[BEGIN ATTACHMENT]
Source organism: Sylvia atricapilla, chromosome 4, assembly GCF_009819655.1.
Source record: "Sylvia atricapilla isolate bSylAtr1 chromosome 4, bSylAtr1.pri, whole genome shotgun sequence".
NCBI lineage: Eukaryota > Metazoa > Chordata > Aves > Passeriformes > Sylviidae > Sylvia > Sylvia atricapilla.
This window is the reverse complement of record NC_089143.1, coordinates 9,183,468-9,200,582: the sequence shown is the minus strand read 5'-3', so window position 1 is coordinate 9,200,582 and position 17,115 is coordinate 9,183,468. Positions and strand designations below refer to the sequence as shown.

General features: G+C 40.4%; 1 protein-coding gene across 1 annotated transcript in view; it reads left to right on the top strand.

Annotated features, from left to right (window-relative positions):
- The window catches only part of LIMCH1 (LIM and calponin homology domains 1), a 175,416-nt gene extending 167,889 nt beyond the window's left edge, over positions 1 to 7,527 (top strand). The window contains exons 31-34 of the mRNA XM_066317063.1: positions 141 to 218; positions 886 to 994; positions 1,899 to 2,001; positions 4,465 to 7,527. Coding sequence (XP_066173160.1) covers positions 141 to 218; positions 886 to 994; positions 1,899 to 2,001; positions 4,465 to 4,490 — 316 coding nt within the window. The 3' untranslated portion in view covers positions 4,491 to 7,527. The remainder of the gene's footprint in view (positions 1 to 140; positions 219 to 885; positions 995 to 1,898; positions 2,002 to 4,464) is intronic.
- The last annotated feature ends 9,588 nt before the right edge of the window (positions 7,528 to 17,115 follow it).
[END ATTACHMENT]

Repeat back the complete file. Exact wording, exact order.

Source organism: Sylvia atricapilla, chromosome 4, assembly GCF_009819655.1.
Source record: "Sylvia atricapilla isolate bSylAtr1 chromosome 4, bSylAtr1.pri, whole genome shotgun sequence".
NCBI lineage: Eukaryota > Metazoa > Chordata > Aves > Passeriformes > Sylviidae > Sylvia > Sylvia atricapilla.
This window is the reverse complement of record NC_089143.1, coordinates 9,183,468-9,200,582: the sequence shown is the minus strand read 5'-3', so window position 1 is coordinate 9,200,582 and position 17,115 is coordinate 9,183,468. Positions and strand designations below refer to the sequence as shown.

General features: G+C 40.4%; 1 protein-coding gene across 1 annotated transcript in view; it reads left to right on the top strand.

Annotated features, from left to right (window-relative positions):
- The window catches only part of LIMCH1 (LIM and calponin homology domains 1), a 175,416-nt gene extending 167,889 nt beyond the window's left edge, over positions 1 to 7,527 (top strand). The window contains exons 31-34 of the mRNA XM_066317063.1: positions 141 to 218; positions 886 to 994; positions 1,899 to 2,001; positions 4,465 to 7,527. Coding sequence (XP_066173160.1) covers positions 141 to 218; positions 886 to 994; positions 1,899 to 2,001; positions 4,465 to 4,490 — 316 coding nt within the window. The 3' untranslated portion in view covers positions 4,491 to 7,527. The remainder of the gene's footprint in view (positions 1 to 140; positions 219 to 885; positions 995 to 1,898; positions 2,002 to 4,464) is intronic.
- The last annotated feature ends 9,588 nt before the right edge of the window (positions 7,528 to 17,115 follow it).